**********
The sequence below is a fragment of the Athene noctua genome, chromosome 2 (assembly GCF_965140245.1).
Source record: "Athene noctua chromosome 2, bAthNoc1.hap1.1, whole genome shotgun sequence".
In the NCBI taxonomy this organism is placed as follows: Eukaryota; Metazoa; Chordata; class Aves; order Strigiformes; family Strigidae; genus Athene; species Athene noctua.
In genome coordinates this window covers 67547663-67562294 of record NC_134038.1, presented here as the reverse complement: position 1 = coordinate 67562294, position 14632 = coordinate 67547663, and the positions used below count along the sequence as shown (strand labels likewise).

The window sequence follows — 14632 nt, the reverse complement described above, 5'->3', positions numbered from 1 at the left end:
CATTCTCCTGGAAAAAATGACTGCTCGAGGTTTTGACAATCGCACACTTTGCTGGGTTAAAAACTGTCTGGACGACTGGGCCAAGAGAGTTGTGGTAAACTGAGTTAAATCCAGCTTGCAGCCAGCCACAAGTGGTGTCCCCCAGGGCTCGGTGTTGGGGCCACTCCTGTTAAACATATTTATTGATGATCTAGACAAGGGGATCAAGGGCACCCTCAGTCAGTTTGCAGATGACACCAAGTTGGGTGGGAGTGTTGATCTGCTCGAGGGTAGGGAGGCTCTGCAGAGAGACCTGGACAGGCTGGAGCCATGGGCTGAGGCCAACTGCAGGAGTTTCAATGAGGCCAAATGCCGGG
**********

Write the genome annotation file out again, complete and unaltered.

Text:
The sequence below is a fragment of the Athene noctua genome, chromosome 2 (assembly GCF_965140245.1).
Source record: "Athene noctua chromosome 2, bAthNoc1.hap1.1, whole genome shotgun sequence".
In the NCBI taxonomy this organism is placed as follows: Eukaryota; Metazoa; Chordata; class Aves; order Strigiformes; family Strigidae; genus Athene; species Athene noctua.
In genome coordinates this window covers 67547663-67562294 of record NC_134038.1, presented here as the reverse complement: position 1 = coordinate 67562294, position 14632 = coordinate 67547663, and the positions used below count along the sequence as shown (strand labels likewise).

The window sequence follows — 14632 nt, the reverse complement described above, 5'->3', positions numbered from 1 at the left end:
CATTCTCCTGGAAAAAATGACTGCTCGAGGTTTTGACAATCGCACACTTTGCTGGGTTAAAAACTGTCTGGACGACTGGGCCAAGAGAGTTGTGGTAAACTGAGTTAAATCCAGCTTGCAGCCAGCCACAAGTGGTGTCCCCCAGGGCTCGGTGTTGGGGCCACTCCTGTTAAACATATTTATTGATGATCTAGACAAGGGGATCAAGGGCACCCTCAGTCAGTTTGCAGATGACACCAAGTTGGGTGGGAGTGTTGATCTGCTCGAGGGTAGGGAGGCTCTGCAGAGAGACCTGGACAGGCTGGAGCCATGGGCTGAGGCCAACTGCAGGAGTTTCAATGAGGCCAAATGCCGGG